I Miss Sundays
Richard McLaughlin is currently a teacher at the Solebury School in New Hope, Pennsylvania. Through out his teaching career he has lead hundreds of students in various community service projects from park beautifications to Katrina relieve efforts in Mississippi.
Last year he led 26 high school students and 4 adults to Bay St. Louis, Mississippi from March 4 to 11. Together they accomplished over $20,000 of labor. The students paid for their own way, on their spring break from school.
He was asked why someone should spend all that money to get down there, he responded, “It can’t be explained in words. When you do a community service like that you touch people’s lives. You can not come away from that with out changing.”
One of the things McLaughlin’s group did when they were there was to attend a dinner hosted by a group of Amish people. The Amish community had set up a semi-permanent settlement in Waveland, Mississippi to help rebuild. Every Thursday they have a free dinner and sharing time for anyone that wants to attend. When Richard McLaughlin went he sat with a family of four. It consisted of a father and three young girls. He spoke to the eldest girl and asked her what she missed the most prior to the storm.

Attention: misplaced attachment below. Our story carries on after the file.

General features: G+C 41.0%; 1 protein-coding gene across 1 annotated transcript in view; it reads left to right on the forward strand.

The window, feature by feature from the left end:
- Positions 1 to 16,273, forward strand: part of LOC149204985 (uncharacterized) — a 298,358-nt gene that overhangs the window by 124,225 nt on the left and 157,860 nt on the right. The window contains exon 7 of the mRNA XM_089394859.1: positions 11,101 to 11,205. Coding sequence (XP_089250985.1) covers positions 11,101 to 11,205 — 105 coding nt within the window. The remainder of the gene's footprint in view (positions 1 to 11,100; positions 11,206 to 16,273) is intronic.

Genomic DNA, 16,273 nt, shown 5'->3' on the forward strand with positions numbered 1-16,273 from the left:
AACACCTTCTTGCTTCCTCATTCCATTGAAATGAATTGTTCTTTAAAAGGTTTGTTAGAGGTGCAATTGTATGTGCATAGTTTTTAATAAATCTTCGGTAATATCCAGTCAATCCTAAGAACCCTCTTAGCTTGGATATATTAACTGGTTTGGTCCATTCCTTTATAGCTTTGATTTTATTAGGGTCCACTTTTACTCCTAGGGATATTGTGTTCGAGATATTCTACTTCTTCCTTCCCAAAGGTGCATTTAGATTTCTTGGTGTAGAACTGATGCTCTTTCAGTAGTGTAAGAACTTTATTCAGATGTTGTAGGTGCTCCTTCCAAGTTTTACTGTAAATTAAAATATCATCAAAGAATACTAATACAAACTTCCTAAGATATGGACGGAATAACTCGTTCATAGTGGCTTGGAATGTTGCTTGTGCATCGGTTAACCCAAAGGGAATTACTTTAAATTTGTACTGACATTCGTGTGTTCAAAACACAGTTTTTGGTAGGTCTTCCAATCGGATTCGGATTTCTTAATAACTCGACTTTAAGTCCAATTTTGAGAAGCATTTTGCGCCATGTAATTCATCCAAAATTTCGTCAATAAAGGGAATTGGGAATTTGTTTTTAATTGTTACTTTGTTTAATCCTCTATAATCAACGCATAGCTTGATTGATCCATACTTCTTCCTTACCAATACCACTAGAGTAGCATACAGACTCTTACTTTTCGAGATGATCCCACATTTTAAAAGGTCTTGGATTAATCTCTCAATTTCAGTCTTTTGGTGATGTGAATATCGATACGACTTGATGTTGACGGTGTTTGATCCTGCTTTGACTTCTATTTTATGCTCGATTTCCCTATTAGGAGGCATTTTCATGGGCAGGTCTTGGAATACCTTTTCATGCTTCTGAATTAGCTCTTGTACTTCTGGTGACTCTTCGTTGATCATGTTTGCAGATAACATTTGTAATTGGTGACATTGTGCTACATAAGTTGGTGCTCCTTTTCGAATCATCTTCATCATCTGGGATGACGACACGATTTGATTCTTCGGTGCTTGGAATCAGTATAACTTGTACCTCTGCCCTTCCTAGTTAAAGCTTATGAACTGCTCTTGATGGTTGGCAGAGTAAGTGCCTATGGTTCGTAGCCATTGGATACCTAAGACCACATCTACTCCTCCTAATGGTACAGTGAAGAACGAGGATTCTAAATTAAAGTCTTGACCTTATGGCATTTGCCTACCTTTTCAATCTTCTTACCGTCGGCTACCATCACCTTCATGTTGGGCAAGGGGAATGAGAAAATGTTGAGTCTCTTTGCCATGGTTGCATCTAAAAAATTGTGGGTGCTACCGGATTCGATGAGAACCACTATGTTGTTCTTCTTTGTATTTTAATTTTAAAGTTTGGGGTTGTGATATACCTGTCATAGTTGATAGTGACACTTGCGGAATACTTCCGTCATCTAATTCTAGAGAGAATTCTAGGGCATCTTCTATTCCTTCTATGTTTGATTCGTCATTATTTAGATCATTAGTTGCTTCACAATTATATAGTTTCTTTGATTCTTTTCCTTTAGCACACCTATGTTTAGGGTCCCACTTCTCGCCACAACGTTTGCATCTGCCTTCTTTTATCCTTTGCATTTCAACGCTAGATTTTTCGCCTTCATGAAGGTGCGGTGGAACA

She said, “I miss Sundays.”
He asked her what she meant by that.
“Before Katrina we use to meet at our house after church. Our house had a giant porch that went all the way around the outside. All of my cousins and some of my friends from school would come. We would have picnics, play games and ride on the tire swing.
My aunts and uncles; Grand Ma-Ma and Pop-Pop; and sometimes even our minister would come by. Daddy would cook all afternoon. Mom would help my Dad cook and she loved to play cards on the porch. Some men played horse shoes in the backyard. Each family would bring chairs, plates, silverware, cups and a blanket.
Most Sundays in the fall my daddy set up our TV on the back porch. Everyone would cheer as they watched the football game.
It’s been 3 years. It’s different now. Most of my family moved away. I only get to see them on holidays like Christmas or the 4th of July. We don’t even have a house any more. Daddy says we can’t afford to rebuild one. I really hate living in our trailer. Daddy built a porch on the front, but it’s not the same. I miss my family. I miss my house. I miss Sundays.”
It takes more than money to heal a community. The real work takes the human touch. A life touches another, and both are enriched by the experience.
This year he is leading 22 high school student and 4 adults to Texas to help rebuild their community.